The history of discourses has been developed for centuries, and architecture have entered a phase of re-evaluation. Because of the prevalent technology and media of creation in the virtual world, contemporary architecture is dematerialized to be images and abstract ideas. The definition of architecture has become even more subjective, obscure, ambiguous and limited. We took advantages from photography and the technology of visualization. But the excessive trust on the visual sensation has somehow blinded our eyes and becomes the obstacle for understanding space and architecture. Photographers and designers selectively frame an object to depict a most exaggerated angle or to capture a most exciting moment. Audiences lost their autonomy in discovering the truth, because there is no other materials available except the illusions. The resulted biased understanding to architecture contradicts to Juhani Pallasmaa’s theory. He reaffirmed Merleau-Ponty’s philosophy, the human body is the centre of experiential world, in his book: The Eyes of The Skin. He argues that multi-sensory experience allows the human body perceiving the qualities of space, matter and scale in a more profound manner. However, the multi-sensory experience does not apply to those intangible architecture. The obsession of rendering has enervated the importance of materiality. Materiality means mapping or tiling ‘texture’ over the flat surface in the simulation program, disregarding physical properties, thickness, stiffness, elasticity, and density, of each specific material. We recklessly over simplify materiality. In renderings, stainless steel means highly reflective and shiny; wood means brown and static; brick means pixelated facade. Material has been degraded to be a piece of veneer or wallpaper, fragile and dispensable. This encourages substituting one material with another material. It is not rare to use hollow metal with shiny coating to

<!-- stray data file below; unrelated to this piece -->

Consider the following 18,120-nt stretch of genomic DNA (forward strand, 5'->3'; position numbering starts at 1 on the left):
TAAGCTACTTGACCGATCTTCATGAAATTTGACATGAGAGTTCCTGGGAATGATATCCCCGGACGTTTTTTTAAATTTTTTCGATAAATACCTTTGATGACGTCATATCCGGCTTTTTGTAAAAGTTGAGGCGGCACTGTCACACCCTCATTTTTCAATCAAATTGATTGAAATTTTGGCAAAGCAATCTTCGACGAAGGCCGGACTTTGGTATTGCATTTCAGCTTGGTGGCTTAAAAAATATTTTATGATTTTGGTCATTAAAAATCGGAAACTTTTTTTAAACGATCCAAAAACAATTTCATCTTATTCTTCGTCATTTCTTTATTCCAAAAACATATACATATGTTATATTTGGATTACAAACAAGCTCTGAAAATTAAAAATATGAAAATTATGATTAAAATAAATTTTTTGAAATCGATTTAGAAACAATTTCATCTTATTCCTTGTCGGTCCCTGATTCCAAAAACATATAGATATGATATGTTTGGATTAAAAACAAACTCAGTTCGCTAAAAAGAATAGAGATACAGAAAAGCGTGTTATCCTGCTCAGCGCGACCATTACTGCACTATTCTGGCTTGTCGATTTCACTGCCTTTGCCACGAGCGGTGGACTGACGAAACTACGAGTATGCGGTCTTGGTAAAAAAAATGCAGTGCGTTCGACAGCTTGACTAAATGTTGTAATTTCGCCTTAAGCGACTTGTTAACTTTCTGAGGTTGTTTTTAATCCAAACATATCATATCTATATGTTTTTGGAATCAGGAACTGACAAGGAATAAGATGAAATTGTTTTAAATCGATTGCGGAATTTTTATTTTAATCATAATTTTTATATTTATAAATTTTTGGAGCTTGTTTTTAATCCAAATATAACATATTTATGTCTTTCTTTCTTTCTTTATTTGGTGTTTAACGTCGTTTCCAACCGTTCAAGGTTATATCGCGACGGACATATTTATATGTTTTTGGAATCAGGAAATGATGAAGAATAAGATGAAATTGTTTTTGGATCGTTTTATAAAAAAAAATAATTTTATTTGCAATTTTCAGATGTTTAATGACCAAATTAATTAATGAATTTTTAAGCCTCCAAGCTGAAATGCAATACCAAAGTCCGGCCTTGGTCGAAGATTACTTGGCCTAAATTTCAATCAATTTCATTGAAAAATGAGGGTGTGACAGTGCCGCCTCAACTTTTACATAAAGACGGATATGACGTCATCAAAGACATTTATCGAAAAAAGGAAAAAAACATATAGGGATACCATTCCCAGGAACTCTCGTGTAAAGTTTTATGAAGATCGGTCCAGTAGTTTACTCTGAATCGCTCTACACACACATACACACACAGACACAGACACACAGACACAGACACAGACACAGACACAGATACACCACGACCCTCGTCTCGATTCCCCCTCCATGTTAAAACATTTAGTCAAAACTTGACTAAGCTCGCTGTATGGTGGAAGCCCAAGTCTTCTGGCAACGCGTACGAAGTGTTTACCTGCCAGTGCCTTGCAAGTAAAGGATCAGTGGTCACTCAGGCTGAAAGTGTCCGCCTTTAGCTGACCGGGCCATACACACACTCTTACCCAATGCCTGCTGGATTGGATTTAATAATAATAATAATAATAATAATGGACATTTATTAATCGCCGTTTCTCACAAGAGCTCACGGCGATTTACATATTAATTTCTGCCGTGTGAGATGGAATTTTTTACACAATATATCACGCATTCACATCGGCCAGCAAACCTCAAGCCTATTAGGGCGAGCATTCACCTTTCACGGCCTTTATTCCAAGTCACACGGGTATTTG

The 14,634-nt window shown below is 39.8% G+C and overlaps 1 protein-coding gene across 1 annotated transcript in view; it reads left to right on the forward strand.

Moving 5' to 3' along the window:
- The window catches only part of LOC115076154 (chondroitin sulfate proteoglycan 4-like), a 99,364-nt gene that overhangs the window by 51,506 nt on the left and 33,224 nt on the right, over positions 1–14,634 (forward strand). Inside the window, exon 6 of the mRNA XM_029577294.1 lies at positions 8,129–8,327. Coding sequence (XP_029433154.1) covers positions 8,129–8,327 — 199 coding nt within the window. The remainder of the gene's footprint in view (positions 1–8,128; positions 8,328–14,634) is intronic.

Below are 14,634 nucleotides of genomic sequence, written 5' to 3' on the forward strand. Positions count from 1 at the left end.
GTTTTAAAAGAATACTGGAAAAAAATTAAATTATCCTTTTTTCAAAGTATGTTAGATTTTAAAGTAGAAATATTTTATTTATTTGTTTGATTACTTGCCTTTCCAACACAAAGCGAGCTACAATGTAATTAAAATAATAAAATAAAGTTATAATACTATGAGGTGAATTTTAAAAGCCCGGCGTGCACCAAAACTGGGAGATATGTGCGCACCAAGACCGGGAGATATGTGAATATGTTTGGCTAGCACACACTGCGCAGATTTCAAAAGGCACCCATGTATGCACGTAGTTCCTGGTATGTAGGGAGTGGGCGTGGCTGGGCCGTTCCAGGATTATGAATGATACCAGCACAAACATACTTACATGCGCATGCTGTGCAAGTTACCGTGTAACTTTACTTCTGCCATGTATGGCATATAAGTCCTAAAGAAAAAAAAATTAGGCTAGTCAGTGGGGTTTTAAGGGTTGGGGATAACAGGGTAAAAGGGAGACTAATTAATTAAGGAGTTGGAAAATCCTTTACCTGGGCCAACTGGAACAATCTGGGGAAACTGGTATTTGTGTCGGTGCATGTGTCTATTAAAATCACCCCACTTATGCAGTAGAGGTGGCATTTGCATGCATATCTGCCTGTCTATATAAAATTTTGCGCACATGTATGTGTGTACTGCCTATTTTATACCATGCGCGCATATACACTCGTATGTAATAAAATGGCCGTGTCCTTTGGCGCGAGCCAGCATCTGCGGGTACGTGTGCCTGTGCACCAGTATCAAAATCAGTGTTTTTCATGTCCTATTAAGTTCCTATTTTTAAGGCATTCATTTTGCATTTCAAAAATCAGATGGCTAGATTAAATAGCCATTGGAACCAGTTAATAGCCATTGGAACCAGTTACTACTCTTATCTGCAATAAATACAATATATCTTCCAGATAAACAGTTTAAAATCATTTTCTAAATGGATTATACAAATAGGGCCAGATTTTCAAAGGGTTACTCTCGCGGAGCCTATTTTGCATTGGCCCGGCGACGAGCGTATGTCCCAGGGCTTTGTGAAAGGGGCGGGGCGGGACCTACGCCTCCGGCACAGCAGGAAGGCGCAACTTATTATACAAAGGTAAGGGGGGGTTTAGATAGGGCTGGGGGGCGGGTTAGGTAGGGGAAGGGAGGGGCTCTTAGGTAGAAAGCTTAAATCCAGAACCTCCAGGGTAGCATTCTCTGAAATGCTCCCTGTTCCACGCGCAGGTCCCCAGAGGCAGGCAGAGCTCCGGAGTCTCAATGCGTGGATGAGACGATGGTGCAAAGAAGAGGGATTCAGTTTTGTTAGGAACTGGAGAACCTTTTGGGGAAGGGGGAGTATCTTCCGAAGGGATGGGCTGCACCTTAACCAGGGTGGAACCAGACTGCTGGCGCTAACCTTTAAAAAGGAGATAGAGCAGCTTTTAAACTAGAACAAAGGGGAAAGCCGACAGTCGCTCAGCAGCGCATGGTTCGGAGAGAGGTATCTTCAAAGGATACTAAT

Bibliography: 1. Antoine Picon, “Architecture and the Virtual: Towards a New Materiality,” PRAXIS 6: New Technologies://New Architectures (2004), 114-21. 2. Colin Rowe and Robert Slutzky, “Transparency: Literal and Phenomenal, Part I,” Perspecta 8 (1964), republished in Todd Gannon, ed. The Light Construction Reader (New York: Monacelli Press, 2002), 91-101. 3. Walter Benjamin, The Work of Art in the Age of Mechanical Reproduction, and other writing on media (Cambridge: Belknap Press of Harvard University, 2008), 19-55. 4. Elizabeth Diller, “Architecture is a technology that has not yet discovered its agency,” log 28 (Summer 2013). 5. Ole W. Fischer, Atmosphere - Architectural Spaces Between Critical Reading and Immersive Presence, (www.field-journal.org), vol.1 (1) 6. Beatriz Colomina, Architecture Reproduction, (Princeton Architectural Press, 2011), 7-99. 7. Juhani Pallasmaa, The Eyes of The Skin: Architecture and the Senses, (Wiley Academy: John Wiley and Sons Ltd, 2005).